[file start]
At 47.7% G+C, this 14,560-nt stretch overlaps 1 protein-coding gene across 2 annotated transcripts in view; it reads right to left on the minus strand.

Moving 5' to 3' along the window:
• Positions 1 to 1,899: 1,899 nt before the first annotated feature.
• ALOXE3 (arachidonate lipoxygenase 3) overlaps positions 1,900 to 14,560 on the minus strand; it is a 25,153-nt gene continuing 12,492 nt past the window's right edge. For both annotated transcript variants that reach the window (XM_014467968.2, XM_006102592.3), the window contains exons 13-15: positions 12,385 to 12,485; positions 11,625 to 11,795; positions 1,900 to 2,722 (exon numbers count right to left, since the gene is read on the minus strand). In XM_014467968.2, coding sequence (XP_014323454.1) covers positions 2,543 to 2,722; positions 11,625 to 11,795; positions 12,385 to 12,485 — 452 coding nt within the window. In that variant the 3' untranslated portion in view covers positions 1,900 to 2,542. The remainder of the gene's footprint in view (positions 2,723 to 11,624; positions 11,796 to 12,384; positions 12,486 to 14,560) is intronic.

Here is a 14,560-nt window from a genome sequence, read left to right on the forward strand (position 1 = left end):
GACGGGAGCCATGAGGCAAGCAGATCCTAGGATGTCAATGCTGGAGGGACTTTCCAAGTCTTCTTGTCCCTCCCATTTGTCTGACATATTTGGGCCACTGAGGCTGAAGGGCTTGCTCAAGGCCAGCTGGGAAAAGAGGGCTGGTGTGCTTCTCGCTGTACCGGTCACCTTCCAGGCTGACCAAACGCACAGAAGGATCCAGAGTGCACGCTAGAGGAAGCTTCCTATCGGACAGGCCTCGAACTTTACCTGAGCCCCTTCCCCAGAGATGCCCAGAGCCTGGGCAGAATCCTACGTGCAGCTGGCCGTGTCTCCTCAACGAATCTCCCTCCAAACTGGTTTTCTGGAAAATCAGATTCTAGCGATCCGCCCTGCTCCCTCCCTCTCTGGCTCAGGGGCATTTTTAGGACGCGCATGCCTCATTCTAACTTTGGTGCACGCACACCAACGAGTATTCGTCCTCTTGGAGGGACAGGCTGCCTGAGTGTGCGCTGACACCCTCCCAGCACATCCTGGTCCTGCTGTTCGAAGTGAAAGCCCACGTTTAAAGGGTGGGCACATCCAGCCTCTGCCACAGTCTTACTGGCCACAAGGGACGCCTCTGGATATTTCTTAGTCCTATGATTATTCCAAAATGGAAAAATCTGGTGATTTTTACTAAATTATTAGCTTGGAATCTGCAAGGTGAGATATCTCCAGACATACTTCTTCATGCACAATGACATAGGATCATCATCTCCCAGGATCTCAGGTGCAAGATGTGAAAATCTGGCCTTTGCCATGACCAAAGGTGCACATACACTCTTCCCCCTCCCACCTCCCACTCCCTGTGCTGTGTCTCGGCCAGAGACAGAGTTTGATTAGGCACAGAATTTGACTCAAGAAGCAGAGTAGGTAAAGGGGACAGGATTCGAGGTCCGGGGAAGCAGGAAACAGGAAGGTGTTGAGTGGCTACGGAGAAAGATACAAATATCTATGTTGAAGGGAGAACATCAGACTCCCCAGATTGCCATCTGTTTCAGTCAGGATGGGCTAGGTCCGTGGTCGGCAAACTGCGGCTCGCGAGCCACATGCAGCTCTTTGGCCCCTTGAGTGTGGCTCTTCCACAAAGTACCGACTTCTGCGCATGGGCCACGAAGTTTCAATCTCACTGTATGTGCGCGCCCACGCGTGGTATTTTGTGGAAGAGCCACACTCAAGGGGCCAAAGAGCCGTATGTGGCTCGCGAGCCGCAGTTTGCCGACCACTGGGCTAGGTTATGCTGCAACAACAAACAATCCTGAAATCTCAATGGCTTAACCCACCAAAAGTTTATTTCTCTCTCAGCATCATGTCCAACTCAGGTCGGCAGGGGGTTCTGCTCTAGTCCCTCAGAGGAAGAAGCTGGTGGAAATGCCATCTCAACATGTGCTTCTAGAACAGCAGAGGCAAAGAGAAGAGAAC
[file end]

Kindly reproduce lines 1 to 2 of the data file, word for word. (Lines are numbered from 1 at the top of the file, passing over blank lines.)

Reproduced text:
At 47.7% G+C, this 14,560-nt stretch overlaps 1 protein-coding gene across 2 annotated transcripts in view; it reads right to left on the minus strand.

Moving 5' to 3' along the window: